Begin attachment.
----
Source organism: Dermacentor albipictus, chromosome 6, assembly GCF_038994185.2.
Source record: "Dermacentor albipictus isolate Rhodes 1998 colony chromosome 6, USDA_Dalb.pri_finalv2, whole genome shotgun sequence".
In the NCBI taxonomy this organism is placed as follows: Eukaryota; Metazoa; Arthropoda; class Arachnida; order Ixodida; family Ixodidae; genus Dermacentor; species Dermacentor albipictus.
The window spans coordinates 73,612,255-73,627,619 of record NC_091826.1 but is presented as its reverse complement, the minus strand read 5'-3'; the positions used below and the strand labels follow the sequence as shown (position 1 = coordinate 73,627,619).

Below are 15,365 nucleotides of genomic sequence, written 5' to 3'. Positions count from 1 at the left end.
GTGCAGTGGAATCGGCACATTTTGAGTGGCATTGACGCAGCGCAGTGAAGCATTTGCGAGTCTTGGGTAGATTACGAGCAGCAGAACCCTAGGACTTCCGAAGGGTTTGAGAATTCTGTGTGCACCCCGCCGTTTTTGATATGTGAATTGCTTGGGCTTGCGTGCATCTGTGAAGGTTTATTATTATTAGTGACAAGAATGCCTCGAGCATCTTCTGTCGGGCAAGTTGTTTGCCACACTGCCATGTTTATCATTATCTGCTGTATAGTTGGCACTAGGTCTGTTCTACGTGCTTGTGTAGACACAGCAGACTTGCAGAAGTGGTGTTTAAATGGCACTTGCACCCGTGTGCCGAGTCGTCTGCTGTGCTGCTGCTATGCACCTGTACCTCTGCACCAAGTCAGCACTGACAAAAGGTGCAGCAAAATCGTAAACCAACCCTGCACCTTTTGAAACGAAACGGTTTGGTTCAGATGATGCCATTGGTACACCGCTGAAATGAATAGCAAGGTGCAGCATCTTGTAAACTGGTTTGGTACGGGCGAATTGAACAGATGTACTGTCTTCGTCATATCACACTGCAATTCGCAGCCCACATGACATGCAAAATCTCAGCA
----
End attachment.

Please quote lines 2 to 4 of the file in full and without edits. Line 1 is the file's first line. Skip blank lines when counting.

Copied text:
Source record: "Dermacentor albipictus isolate Rhodes 1998 colony chromosome 6, USDA_Dalb.pri_finalv2, whole genome shotgun sequence".
In the NCBI taxonomy this organism is placed as follows: Eukaryota; Metazoa; Arthropoda; class Arachnida; order Ixodida; family Ixodidae; genus Dermacentor; species Dermacentor albipictus.
The window spans coordinates 73,612,255-73,627,619 of record NC_091826.1 but is presented as its reverse complement, the minus strand read 5'-3'; the positions used below and the strand labels follow the sequence as shown (position 1 = coordinate 73,627,619).